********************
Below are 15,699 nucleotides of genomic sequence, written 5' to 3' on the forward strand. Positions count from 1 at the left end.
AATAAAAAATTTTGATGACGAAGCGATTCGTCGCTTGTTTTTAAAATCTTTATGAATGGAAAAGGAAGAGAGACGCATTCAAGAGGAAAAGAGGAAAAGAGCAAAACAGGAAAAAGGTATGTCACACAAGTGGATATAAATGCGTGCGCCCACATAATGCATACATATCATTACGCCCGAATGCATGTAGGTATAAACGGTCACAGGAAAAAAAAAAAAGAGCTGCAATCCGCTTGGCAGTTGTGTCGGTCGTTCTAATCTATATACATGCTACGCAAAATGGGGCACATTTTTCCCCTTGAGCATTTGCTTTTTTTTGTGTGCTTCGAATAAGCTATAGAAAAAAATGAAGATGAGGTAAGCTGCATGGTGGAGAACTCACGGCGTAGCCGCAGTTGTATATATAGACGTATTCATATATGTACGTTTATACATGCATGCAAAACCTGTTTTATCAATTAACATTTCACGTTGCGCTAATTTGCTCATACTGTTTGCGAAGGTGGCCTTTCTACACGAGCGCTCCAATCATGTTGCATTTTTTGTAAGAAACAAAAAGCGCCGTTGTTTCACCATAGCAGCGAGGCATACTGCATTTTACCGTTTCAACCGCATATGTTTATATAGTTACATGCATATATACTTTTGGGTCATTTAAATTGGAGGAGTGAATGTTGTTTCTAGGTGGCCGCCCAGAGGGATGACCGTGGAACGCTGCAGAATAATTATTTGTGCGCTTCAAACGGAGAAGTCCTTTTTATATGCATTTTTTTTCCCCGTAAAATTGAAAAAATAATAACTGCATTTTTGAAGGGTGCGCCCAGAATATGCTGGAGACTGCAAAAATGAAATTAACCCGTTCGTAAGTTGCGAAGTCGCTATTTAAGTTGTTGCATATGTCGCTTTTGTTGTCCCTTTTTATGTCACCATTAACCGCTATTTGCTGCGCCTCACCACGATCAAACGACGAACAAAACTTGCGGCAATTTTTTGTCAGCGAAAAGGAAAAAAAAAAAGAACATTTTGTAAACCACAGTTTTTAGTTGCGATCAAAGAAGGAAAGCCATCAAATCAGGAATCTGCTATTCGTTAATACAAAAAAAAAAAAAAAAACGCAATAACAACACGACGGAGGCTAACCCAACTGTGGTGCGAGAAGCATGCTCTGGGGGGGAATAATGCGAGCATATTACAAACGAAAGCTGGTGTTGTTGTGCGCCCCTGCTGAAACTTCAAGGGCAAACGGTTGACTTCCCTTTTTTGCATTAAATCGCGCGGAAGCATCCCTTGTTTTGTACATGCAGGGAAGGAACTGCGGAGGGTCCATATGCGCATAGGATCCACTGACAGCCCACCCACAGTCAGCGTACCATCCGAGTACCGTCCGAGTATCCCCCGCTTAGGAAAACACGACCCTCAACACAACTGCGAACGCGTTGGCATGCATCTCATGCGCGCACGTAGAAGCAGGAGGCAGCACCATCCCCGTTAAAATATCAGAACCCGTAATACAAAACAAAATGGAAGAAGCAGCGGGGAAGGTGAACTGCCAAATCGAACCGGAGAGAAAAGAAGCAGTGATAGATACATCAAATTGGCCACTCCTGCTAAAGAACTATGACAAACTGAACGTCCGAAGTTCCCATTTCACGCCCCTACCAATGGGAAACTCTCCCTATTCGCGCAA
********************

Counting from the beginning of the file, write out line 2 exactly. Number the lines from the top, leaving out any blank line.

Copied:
AATAAAAAATTTTGATGACGAAGCGATTCGTCGCTTGTTTTTAAAATCTTTATGAATGGAAAAGGAAGAGAGACGCATTCAAGAGGAAAAGAGGAAAAGAGCAAAACAGGAAAAAGGTATGTCACACAAGTGGATATAAATGCGTGCGCCCACATAATGCATACATATCATTACGCCCGAATGCATGTAGGTATAAACGGTCACAGGAAAAAAAAAAAAGAGCTGCAATCCGCTTGGCAGTTGTGTCGGTCGTTCTAATCTATATACATGCTACGCAAAATGGGGCACATTTTTCCCCTTGAGCATTTGCTTTTTTTTGTGTGCTTCGAATAAGCTATAGAAAAAAATGAAGATGAGGTAAGCTGCATGGTGGAGAACTCACGGCGTAGCCGCAGTTGTATATATAGACGTATTCATATATGTACGTTTATACATGCATGCAAAACCTGTTTTATCAATTAACATTTCACGTTGCGCTAATTTGCTCATACTGTTTGCGAAGGTGGCCTTTCTACACGAGCGCTCCAATCATGTTGCATTTTTTGTAAGAAACAAAAAGCGCCGTTGTTTCACCATAGCAGCGAGGCATACTGCATTTTACCGTTTCAACCGCATATGTTTATATAGTTACATGCATATATACTTTTGGGTCATTTAAATTGGAGGAGTGAATGTTGTTTCTAGGTGGCCGCCCAGAGGGATGACCGTGGAACGCTGCAGAATAATTATTTGTGCGCTTCAAACGGAGAAGTCCTTTTTATATGCATTTTTTTTCCCCGTAAAATTGAAAAAATAATAACTGCATTTTTGAAGGGTGCGCCCAGAATATGCTGGAGACTGCAAAAATGAAATTAACCCGTTCGTAAGTTGCGAAGTCGCTATTTAAGTTGTTGCATATGTCGCTTTTGTTGTCCCTTTTTATGTCACCATTAACCGCTATTTGCTGCGCCTCACCACGATCAAACGACGAACAAAACTTGCGGCAATTTTTTGTCAGCGAAAAGGAAAAAAAAAAAGAACATTTTGTAAACCACAGTTTTTAGTTGCGATCAAAGAAGGAAAGCCATCAAATCAGGAATCTGCTATTCGTTAATACAAAAAAAAAAAAAAAAACGCAATAACAACACGACGGAGGCTAACCCAACTGTGGTGCGAGAAGCATGCTCTGGGGGGGAATAATGCGAGCATATTACAAACGAAAGCTGGTGTTGTTGTGCGCCCCTGCTGAAACTTCAAGGGCAAACGGTTGACTTCCCTTTTTTGCATTAAATCGCGCGGAAGCATCCCTTGTTTTGTACATGCAGGGAAGGAACTGCGGAGGGTCCATATGCGCATAGGATCCACTGACAGCCCACCCACAGTCAGCGTACCATCCGAGTACCGTCCGAGTATCCCCCGCTTAGGAAAACACGACCCTCAACACAACTGCGAACGCGTTGGCATGCATCTCATGCGCGCACGTAGAAGCAGGAGGCAGCACCATCCCCGTTAAAATATCAGAACCCGTAATACAAAACAAAATGGAAGAAGCAGCGGGGAAGGTGAACTGCCAAATCGAACCGGAGAGAAAAGAAGCAGTGATAGATACATCAAATTGGCCACTCCTGCTAAAGAACTATGACAAACTGAACGTCCGAAGTTCCCATTTCACGCCCCTACCAATGGGAAACTCTCCCTATTCGCGCAA